Live Opera Continues with New Production of Beethoven's Fidelio October 14-30

Release date: 9/17/2021


FIDELIO.pdf  Photos

San Francisco Opera’s return to live performances in the War Memorial Opera House continues October 14–30 with a bold, new production of Ludwig van Beethoven’s only opera, Fidelio. Caroline H. Hume Music Director Eun Sun Kim conducts the San Francisco Opera Orchestra, Chorus and cast in this monumental work in which love and courage overcome tyranny. Director Matthew Ozawa’s interpretation of the work updates its original eighteenth-century prison setting to a modern government detention center. Soprano Elza van den Heever stars as the opera’s heroine, Leonore, heading an all-star cast that includes tenor Russell Thomas, bass-baritone Greer Grimsley and basses James Creswell and Soloman Howard. Chorus Director Ian Robertson, who retires this year after 35 seasons, prepares the acclaimed San Francisco Opera Chorus for two exhilarating choral highlights of the operatic repertory: the famous Act I Prisoners’ Chorus and Fidelio’s exuberant finale.

For the first time in its history, San Francisco Opera will livestream select performances of the new production. Several virtual and in-person events and exhibitions will be presented to foster deeper discovery.

First presented in 1805 to a near-empty Viennese theater due to Napoleon’s recent occupation of the city, Fidelio underwent two major revisions (and four overtures) before the composer’s ode to freedom was realized as the enduring opera it is today. The story follows Leonore who, disguised as a man, Fidelio, infiltrates a prison to find her wrongfully imprisoned husband, Florestan. Facing a powerful adversary, she discovers the courage to stand against injustice. The contest in Fidelio between good and evil, darkness and light inspired Beethoven to create many charged musical episodes, including Leonore’s pivotal aria (“Abscheulicher!”), Florestan’s anguished solo (“Gott! Welch Dunkel hier”), a quartet of unequivocal grace and beauty (“Mir ist so wunderbar”) and rousing choral episodes that compare with the ecstatic energy of the composer’s Symphony No. 9.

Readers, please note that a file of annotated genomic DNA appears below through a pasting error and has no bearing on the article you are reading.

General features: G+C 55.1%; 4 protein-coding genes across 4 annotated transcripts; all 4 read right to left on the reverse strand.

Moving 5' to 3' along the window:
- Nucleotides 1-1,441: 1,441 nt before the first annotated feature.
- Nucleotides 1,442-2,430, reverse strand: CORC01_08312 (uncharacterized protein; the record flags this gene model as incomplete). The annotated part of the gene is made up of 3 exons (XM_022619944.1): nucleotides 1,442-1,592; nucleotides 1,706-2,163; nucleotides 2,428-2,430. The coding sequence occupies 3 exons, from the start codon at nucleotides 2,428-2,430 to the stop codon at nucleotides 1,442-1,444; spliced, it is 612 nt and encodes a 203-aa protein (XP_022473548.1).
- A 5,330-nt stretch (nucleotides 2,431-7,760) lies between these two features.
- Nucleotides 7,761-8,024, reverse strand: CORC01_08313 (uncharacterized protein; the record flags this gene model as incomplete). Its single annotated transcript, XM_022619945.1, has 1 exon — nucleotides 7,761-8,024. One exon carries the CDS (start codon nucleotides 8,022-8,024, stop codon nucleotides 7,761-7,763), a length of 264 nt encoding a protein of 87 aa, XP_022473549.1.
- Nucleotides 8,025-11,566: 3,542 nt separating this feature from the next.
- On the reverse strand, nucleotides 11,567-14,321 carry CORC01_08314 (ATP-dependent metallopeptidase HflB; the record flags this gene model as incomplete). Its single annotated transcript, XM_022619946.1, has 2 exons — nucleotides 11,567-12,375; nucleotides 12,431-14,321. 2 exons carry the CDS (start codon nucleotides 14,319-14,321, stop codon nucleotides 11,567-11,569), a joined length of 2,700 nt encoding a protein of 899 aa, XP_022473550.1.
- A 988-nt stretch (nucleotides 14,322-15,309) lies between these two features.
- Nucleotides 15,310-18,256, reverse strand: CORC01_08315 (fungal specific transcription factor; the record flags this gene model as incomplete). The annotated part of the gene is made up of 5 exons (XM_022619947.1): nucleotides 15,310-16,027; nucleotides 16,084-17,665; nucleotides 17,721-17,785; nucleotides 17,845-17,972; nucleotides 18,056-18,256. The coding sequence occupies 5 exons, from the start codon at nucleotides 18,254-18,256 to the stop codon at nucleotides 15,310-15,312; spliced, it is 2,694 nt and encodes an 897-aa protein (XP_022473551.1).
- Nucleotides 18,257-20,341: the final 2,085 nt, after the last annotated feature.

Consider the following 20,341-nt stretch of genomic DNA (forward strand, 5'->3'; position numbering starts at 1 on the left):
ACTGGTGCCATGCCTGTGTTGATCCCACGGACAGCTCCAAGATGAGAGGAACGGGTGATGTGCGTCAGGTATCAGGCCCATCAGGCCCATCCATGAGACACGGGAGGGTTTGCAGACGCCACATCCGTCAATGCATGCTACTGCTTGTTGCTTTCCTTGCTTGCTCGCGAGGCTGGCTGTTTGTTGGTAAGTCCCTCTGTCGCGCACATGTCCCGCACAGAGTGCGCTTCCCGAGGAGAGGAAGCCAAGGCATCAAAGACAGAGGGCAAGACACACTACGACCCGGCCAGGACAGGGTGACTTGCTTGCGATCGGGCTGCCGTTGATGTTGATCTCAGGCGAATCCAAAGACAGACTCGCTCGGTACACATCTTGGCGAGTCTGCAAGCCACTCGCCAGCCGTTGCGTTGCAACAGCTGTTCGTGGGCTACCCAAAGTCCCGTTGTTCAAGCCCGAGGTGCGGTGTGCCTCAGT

Known for bringing insight and emotionally resonant experiences to cross-cultural interdisciplinary works, especially through his Chicago-based MOZAWA incubator for arts collaborations, American director Matthew Ozawa is firmly grounded in the world of opera as a stage director, musician and educator. Ozawa made his directorial debut with the Company last spring with the drive-in production of Rossini’s The Barber of Seville at the Marin Center, presented under strict COVID safety protocols. That staging utilized a reconfigured version of Alexander V. Nichols’ set originally created for Fidelio, which was completed even after its 2020 opening was canceled by the pandemic. Originally planned to coincide with the global celebrations of the 250th anniversary of the composer’s birthday in 2020, Ozawa’s contemporary vision for Fidelio remains a celebration of shared humanity amid the trials of political incarceration.

Ozawa, whose father was born in a Japanese American internment camp in Wyoming during World War II, said: “At the heart of Fidelio is the heroism of a woman, a vision for the modern age, whose personal sacrifice to free her husband from wrongful incarceration results in the liberation of all those imprisoned. Beethoven’s revolutionary opera remains as relevant today as the numerous times it has served as a symbol of hope for generations of people afflicted by forms of oppression. Our new production embraces Beethoven’s emotionally profound music while viewing the opera through a modern lens. My hope is that experiencing this opera not only helps us shine a light on injustice but reminds us that we too have the power to be agents of change.”